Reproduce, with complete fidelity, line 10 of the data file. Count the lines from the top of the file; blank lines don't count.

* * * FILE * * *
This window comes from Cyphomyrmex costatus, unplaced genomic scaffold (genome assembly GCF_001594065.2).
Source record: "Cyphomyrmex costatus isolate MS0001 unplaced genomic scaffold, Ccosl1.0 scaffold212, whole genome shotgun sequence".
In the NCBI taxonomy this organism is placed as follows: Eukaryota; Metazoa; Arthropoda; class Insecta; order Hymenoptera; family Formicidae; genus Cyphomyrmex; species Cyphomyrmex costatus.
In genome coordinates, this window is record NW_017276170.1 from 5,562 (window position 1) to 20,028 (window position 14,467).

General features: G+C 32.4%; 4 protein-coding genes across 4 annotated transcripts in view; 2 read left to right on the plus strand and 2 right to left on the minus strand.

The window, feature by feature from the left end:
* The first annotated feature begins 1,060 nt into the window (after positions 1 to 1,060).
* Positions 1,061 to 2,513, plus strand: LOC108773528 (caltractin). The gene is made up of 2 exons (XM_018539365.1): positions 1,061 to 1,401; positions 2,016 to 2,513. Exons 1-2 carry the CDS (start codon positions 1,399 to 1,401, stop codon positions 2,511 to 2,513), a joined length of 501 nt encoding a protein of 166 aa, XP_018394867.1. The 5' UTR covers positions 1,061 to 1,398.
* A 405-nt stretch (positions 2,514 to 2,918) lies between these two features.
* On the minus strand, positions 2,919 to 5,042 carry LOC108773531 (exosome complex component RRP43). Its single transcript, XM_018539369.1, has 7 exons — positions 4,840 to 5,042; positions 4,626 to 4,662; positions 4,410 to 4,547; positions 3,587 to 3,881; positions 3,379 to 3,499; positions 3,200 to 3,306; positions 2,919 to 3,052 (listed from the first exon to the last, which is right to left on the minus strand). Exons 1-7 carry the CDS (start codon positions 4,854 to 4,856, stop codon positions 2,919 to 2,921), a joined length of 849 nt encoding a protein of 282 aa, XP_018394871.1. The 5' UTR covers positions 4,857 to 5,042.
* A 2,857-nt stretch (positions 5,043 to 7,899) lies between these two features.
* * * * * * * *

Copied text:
* On the minus strand, positions 2,919 to 5,042 carry LOC108773531 (exosome complex component RRP43). Its single transcript, XM_018539369.1, has 7 exons — positions 4,840 to 5,042; positions 4,626 to 4,662; positions 4,410 to 4,547; positions 3,587 to 3,881; positions 3,379 to 3,499; positions 3,200 to 3,306; positions 2,919 to 3,052 (listed from the first exon to the last, which is right to left on the minus strand). Exons 1-7 carry the CDS (start codon positions 4,854 to 4,856, stop codon positions 2,919 to 2,921), a joined length of 849 nt encoding a protein of 282 aa, XP_018394871.1. The 5' UTR covers positions 4,857 to 5,042.